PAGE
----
Turnkey Linux Intros Amazon S3 Powered Backup Open source facility also acts as a migration mechanism to quickly move or copy fully working systems in the cloud.
TurnKey Linux Wednesday released a smart, fully automated open source-based backup and restore facility powered by the Amazon Simple Storage Service (S3) cloud.
TurnKey Linux Backup and Migration (TKLBAM) is based on Ubuntu 8.04.3, was designed to add flexibility to cloud computing, and requires no configuration, according to the Tel Aviv-based developer. The solution delivers speed, intelligence, and automation to migration in the cloud, as well as backup and restore functions, said Liraz Siri, company co-founder.
The solution knows what to back up and not back up to create encrypted archives of changes to files, databases, package management state, and even users and groups, he said. In addition, TKLBAM acts as a migration mechanism to move or copy fully working systems within minutes, Siri said.
"It would be so easy you would, shockingly enough, actually test your backups. No more excuses. As frequently as you know you should be, avoiding unpleasant surprises at the worst possible timing," he said.
Businesses can easily migrate to Ubuntu Lucid from Ubuntu Hardy; to a cloud server from a local deployment; to any virtual private server from a cloud server; to bare metal from a virtual machine; to Debian from Ubuntu; and to 64-bit from 32-bit, according to TurnKey Linux. To accomplish this, TKLBAM is a vertically integrated backup solution with system-level awareness, and knows which configuration files have been changed and which remain untouched since installation. The technology leverages the package-management system to get the appropriate system binaries from package repositories, a process that prevents the waste of backup space, the company said.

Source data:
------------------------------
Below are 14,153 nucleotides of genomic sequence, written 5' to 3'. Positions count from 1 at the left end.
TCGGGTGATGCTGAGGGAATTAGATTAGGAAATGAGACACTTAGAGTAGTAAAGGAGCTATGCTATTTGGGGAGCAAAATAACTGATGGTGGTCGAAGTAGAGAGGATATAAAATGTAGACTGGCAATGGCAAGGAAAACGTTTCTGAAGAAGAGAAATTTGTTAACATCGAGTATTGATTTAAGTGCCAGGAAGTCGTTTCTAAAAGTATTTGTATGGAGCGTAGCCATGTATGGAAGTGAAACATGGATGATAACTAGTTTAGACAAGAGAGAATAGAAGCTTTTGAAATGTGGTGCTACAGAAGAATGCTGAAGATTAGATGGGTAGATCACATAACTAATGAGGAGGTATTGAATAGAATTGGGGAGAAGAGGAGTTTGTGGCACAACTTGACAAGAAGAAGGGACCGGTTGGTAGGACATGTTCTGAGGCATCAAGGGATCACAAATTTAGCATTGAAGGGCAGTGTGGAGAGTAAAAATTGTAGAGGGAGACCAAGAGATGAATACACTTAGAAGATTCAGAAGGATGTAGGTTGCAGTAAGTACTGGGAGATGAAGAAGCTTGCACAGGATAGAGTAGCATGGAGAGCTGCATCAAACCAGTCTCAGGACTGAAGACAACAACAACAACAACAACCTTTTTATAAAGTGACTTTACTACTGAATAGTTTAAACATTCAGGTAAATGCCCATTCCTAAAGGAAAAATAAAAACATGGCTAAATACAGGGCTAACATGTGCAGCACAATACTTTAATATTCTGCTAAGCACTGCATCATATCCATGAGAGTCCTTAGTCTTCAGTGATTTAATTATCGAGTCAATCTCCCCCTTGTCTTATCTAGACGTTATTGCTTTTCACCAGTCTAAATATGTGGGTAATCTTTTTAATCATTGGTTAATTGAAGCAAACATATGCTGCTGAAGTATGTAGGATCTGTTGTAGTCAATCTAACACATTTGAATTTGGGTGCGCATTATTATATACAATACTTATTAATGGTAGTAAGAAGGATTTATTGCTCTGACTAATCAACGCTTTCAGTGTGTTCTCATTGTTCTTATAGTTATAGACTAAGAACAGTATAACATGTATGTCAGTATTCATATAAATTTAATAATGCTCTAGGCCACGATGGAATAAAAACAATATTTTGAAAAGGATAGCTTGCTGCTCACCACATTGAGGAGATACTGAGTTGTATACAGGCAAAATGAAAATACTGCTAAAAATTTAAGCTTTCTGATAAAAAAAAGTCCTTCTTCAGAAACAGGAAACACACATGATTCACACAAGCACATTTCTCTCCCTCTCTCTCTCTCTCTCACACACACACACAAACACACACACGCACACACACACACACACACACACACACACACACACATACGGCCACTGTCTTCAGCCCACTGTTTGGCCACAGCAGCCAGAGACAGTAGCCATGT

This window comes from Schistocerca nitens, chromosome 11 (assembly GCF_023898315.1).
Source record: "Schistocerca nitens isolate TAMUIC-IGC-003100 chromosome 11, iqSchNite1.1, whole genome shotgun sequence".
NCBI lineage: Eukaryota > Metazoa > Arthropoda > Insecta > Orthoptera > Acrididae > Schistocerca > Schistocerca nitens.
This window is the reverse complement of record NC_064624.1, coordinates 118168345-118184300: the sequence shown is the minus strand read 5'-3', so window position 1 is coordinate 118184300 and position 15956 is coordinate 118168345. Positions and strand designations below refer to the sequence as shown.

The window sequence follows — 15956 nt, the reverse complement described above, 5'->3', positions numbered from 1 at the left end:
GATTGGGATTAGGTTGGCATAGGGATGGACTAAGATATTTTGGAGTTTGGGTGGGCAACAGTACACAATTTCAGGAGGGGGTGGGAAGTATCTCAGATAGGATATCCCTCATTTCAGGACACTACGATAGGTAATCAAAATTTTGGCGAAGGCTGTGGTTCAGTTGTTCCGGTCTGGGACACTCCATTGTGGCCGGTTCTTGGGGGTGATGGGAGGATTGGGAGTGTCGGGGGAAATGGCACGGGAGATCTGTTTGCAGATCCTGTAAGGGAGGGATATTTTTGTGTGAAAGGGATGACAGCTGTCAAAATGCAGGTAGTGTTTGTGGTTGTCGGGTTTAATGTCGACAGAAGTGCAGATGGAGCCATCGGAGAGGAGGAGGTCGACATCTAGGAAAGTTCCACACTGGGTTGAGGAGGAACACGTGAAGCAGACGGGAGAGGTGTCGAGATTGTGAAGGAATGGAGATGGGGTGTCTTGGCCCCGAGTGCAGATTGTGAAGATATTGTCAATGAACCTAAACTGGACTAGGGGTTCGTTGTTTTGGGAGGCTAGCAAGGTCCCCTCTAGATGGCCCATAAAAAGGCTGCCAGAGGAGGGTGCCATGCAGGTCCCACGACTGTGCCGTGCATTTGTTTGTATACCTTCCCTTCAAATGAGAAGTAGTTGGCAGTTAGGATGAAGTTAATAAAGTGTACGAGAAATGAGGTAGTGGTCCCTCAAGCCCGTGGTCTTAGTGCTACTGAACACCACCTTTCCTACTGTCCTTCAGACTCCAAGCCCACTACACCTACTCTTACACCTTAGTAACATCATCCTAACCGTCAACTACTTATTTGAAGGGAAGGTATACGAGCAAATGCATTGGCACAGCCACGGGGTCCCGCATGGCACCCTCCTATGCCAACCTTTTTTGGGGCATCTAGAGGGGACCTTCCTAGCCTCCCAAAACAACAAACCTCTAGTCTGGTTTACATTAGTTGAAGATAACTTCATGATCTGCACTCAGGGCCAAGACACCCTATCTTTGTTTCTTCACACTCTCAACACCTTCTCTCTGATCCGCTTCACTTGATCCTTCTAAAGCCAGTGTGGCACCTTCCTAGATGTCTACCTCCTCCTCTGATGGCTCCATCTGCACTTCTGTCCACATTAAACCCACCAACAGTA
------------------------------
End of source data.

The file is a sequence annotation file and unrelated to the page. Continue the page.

"[The tool protects] you from all the small paper-cuts that conspire to make restoring an ad-hoc backup such a nightmare," said Siri. "It would transparently handle technical stuff you'd rather not think about like fixing ownership and permission issues in the restored file system after merging users and groups from the backed up system."
To address security concerns, TKLBAM lets administrators use strong cryptographic passphrase protection -- including countermeasures against dictionary attacks -- for their encryption key, but also allows administrators to create an escrow key in the case of password loss. Since not all information requires such security, the tool enables key management tasks to happen transparently, according to TurnKey Linux.
AES encrypted backup volumes automatically are uploaded to the closest cost-effective, durable cloud storage. These cloud storage systems are designed to deliver 99.999999999% uptime, the company said.
"We took our ideal and we made it work. In fact, we've been experimenting with increasingly sophisticated prototypes for a few months now, privately eating our own dog food, working out the kinks. This stuff is complex so there may be a few rough spots left, but the foundation should be stable by now," Siri said.
In the future, TKLBAM will support PostgreSQL, LAPP, and OpenBravo; currently, it only supports MySQL. Other developments on the horizon include built-in integration of TKLBAM into all TurnKey appliances, and a custom webmin module for TKLBAM, according to TurnKey Linux.
A video of the system in action is available on YouTube.